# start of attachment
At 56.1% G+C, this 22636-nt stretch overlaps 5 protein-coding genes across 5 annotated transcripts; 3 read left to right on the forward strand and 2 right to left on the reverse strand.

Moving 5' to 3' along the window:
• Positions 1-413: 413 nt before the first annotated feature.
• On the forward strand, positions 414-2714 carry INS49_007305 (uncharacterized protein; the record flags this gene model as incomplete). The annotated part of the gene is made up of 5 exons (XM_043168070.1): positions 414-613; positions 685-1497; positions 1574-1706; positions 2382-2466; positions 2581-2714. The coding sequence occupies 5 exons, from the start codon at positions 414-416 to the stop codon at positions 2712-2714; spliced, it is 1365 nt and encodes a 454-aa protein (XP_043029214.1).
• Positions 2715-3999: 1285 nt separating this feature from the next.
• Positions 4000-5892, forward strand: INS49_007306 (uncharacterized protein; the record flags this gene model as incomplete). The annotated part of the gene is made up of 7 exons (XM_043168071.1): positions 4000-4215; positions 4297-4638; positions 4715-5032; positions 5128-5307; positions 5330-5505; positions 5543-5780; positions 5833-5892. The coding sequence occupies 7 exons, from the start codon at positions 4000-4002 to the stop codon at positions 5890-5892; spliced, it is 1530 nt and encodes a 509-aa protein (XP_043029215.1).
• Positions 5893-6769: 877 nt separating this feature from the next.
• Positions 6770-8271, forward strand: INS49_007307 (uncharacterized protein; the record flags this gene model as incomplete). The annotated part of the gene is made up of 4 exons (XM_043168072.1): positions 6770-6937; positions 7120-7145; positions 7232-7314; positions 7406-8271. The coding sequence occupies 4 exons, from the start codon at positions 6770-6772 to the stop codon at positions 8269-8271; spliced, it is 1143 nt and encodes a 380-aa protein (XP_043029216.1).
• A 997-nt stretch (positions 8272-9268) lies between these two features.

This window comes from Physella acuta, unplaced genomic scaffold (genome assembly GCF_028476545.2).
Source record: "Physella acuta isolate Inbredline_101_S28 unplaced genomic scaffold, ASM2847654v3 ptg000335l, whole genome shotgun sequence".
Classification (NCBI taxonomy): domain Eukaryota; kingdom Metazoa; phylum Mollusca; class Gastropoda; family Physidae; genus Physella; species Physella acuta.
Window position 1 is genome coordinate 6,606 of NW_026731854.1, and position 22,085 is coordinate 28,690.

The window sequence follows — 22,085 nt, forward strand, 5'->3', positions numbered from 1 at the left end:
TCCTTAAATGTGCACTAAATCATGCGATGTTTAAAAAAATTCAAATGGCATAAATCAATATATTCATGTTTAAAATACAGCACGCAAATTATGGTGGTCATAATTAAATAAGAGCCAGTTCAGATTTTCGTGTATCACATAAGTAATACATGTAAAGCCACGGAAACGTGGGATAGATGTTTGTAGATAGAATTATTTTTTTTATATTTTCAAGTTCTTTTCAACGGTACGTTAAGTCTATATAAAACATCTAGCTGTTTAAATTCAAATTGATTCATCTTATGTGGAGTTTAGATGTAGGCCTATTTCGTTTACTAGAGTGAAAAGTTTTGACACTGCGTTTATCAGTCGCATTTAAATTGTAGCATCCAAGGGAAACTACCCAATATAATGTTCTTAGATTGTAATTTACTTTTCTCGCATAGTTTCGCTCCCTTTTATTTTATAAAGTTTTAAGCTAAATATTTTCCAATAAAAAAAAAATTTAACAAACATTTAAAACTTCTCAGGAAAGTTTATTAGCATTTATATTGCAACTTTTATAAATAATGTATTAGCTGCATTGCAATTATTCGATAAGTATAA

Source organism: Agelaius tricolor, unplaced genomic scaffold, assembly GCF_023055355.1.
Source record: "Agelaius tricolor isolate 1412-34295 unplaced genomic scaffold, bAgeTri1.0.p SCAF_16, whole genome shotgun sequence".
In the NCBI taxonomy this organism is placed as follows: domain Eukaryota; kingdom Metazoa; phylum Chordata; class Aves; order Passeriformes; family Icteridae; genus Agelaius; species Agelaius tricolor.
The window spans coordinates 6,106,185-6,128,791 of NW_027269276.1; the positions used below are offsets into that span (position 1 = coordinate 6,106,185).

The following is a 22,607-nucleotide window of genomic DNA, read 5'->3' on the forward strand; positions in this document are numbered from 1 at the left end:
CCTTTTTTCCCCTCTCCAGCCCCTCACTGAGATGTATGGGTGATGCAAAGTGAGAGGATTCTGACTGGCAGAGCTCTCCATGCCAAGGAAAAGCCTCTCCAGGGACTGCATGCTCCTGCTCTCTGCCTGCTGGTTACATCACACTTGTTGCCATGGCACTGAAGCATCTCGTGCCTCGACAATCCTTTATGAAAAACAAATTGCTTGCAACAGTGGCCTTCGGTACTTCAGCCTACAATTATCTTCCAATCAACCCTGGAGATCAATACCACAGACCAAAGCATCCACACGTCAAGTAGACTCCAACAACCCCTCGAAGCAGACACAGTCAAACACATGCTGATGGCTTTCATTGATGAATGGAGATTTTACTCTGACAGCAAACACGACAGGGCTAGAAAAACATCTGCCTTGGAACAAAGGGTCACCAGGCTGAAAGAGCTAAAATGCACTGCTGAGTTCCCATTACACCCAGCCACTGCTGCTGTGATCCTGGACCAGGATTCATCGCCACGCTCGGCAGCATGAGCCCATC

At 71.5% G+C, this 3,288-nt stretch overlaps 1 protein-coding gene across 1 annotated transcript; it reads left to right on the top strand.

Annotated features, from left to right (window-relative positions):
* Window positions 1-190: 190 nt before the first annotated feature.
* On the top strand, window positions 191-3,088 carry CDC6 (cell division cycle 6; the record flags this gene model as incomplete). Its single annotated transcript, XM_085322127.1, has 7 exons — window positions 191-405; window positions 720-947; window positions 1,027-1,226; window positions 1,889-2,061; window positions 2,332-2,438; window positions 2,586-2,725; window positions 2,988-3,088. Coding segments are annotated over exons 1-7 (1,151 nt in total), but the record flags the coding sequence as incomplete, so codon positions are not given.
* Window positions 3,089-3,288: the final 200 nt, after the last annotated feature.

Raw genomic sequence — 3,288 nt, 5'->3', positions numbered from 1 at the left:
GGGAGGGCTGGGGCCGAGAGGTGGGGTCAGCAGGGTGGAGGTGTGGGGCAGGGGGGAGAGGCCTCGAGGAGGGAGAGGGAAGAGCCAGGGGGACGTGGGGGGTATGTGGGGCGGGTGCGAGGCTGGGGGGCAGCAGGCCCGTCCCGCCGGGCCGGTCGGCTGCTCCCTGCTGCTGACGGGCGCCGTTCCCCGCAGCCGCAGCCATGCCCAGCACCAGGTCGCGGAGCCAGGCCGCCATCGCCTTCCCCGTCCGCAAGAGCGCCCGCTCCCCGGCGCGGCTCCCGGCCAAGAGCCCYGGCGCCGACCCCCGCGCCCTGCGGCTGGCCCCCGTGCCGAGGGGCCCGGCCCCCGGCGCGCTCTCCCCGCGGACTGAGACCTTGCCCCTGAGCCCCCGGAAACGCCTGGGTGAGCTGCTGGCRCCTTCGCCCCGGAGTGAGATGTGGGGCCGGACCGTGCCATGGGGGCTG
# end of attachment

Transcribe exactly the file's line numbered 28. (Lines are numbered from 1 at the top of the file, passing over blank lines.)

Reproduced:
GGGAGGGCTGGGGCCGAGAGGTGGGGTCAGCAGGGTGGAGGTGTGGGGCAGGGGGGAGAGGCCTCGAGGAGGGAGAGGGAAGAGCCAGGGGGACGTGGGGGGTATGTGGGGCGGGTGCGAGGCTGGGGGGCAGCAGGCCCGTCCCGCCGGGCCGGTCGGCTGCTCCCTGCTGCTGACGGGCGCCGTTCCCCGCAGCCGCAGCCATGCCCAGCACCAGGTCGCGGAGCCAGGCCGCCATCGCCTTCCCCGTCCGCAAGAGCGCCCGCTCCCCGGCGCGGCTCCCGGCCAAGAGCCCYGGCGCCGACCCCCGCGCCCTGCGGCTGGCCCCCGTGCCGAGGGGCCCGGCCCCCGGCGCGCTCTCCCCGCGGACTGAGACCTTGCCCCTGAGCCCCCGGAAACGCCTGGGTGAGCTGCTGGCRCCTTCGCCCCGGAGTGAGATGTGGGGCCGGACCGTGCCATGGGGGCTG